As we wrap up 2016 and look ahead to New Year’s fitness resolutions, Buckner Parkway Place wellness coordinator Rachel Ramirez shares today’s top trends in senior living wellness, as well as the most common myths to be aware of when it comes to senior fitness.
1. Personalized fitness
Personalized fitness programs have always been key to a senior adult’s fitness success, but today’s technology makes it easier for residents to track their individual progress in real-time. At Buckner, we use Technogym, a software that loads each resident’s individual workout plan into a system and tells the resident exactly which exercises to do, how many repetitions to perform and with what amount of weight. As a wellness coordinator, this move toward individualized fitness tracking is especially exciting for me because the resident gets to take full responsibility for their success.
2. Flexibility training
Many wellness experts thought yoga and tai chi would be wildly popular with senior adults because of the emphasis on balance and stability. However, what we’ve found is that most residents prefer this
“flexibility training” to be integrated into already existing exercise programs. Now, every exercise class we offer incorporates balance work, which dramatically reduces the risk of falls. These classes increase a senior’s range of motion but do so in an exercise context with which they already feel comfortable.
3. Wearable fitness
About 20-25 percent of Parkway Place residents wear Fitbits or pedometers, and this number will likely rise significantly in coming years as the baby boomer generation, already a very physically active generation, begins joining senior living communities. Wearable fitness is uniquely motivating because it gives residents a competitive reason to be active. One particular resident, Aaron Mendoza, makes it his personal goal to walk 6,000 steps a day and says his daily walks dramatically improve his mood.
1. Staying sedentary reduces risk of falling
Falling is the primary fear we see among residents, and rightfully so. It’s the leading cause of all fatal and nonfatal injuries for aging Americans. What most don’t realize, though, is that staying sedentary actually increases risk of another fall. It’s the worst thing you could do if you’re trying to prevent falling. Remaining active with even just a little movement each day helps increase bone density and rebuild muscle mass, which keeps balance aligned and reduces likelihood of falling.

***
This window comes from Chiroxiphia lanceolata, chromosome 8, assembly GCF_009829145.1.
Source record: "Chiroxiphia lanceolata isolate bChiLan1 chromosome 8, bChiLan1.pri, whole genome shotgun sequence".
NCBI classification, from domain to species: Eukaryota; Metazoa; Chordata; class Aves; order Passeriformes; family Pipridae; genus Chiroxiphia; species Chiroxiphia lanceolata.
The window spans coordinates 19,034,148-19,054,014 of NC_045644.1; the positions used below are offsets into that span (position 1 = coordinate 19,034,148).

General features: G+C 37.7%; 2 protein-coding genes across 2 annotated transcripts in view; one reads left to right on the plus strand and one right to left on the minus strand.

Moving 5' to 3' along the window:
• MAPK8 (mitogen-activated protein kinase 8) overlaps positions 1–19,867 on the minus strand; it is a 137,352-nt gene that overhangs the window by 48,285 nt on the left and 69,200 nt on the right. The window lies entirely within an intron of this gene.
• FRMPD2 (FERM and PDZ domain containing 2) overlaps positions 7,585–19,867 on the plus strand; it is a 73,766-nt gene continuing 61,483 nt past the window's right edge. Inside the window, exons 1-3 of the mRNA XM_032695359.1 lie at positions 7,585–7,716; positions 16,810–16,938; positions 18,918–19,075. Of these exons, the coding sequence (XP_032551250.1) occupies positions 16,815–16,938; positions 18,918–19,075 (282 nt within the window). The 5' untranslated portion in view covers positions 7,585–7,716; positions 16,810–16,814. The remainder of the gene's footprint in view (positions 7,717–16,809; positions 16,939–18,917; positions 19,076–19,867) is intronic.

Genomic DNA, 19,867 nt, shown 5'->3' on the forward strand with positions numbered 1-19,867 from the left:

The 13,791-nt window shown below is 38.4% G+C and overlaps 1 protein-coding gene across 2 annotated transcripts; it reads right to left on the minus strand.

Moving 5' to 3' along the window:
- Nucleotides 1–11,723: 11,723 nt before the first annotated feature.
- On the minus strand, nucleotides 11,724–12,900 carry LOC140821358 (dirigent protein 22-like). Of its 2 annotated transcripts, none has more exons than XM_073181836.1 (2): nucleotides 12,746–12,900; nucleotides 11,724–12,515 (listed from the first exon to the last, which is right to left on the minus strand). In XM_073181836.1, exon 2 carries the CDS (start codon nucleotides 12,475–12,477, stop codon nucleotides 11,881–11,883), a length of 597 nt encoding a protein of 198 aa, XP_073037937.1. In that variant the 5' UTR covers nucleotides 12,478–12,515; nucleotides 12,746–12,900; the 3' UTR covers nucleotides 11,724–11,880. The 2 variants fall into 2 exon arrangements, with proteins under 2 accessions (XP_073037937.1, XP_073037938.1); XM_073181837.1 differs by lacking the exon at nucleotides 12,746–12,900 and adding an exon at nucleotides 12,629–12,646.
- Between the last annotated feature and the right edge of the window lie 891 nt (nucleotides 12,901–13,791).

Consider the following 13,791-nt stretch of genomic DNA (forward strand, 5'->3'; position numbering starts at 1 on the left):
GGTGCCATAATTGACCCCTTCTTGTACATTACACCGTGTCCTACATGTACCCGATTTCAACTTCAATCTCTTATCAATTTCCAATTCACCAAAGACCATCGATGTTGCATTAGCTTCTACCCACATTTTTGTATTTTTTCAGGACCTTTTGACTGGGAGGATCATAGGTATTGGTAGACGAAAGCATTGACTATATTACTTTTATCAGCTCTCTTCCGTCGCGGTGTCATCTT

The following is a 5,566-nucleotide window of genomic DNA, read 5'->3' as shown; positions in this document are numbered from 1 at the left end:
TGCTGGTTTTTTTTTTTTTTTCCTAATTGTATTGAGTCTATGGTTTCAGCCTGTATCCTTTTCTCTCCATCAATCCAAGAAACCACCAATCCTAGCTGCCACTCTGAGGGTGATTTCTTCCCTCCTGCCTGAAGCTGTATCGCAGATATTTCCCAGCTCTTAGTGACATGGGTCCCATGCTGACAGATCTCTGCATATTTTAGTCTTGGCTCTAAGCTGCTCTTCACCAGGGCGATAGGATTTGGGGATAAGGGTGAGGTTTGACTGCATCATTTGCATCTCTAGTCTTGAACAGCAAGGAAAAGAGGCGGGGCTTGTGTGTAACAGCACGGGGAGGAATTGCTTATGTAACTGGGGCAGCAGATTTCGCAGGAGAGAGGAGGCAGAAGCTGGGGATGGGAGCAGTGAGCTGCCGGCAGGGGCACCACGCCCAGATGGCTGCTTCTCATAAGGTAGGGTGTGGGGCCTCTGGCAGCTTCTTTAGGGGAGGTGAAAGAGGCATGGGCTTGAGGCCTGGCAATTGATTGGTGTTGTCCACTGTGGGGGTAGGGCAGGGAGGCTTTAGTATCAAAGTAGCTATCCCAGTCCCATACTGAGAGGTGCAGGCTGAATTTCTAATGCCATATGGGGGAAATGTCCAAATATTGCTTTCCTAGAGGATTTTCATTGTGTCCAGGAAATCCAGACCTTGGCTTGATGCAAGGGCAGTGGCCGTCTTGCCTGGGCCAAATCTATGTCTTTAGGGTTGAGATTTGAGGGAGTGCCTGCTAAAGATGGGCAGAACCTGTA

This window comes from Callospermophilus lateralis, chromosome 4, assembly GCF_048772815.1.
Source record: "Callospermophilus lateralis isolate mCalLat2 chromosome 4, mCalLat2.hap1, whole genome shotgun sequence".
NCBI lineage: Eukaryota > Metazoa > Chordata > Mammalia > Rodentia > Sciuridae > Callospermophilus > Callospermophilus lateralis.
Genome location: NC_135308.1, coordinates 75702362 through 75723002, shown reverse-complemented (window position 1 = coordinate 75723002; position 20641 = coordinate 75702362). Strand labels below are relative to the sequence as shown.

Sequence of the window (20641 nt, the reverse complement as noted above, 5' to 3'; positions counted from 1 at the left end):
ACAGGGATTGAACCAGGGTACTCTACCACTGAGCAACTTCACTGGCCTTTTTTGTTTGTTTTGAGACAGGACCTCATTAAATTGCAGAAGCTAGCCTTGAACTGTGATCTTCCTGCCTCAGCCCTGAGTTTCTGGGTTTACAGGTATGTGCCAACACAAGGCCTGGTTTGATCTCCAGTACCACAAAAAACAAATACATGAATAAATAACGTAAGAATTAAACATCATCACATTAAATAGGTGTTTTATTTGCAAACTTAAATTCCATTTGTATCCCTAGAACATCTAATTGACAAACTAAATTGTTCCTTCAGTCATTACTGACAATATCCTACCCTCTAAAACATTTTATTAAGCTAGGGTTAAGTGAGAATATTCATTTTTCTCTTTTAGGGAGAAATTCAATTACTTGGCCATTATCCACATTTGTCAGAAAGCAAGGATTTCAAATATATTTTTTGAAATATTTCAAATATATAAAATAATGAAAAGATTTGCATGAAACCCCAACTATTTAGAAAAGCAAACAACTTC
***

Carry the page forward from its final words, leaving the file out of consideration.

2. Limited mobility means limited exercise
Oftentimes after an injury or surgery, senior adults experience a period of limited mobility, be it short-term or long-term, where they may be confined to a wheelchair or require a walker. The common thought is that these limitations automatically eliminate exercise opportunities. Not so! Almost all fitness classes and programs include a wide array of modifications based on a resident’s physical needs.
3. Seniors can’t build strength
While it’s true that adults can’t increase their muscle mass after reaching a certain age, they can build back muscle strength after an injury. Senior adults won’t see drastic changes or start pumping obscene amounts of iron, but with steady repetition and patient dedication, residents can expect to notice an increase in strength, even if the change is simply increasing dumbbell weight by one or two pounds.
Watching these residents maximize their physical capabilities and helping them achieve their goals has been one of the most rewarding experiences of my life. Some of the most physically fit are actually the oldest residents in our community, but you’d never know it! They teach me every day to never give up and always make the most of life. What a privilege and a gift.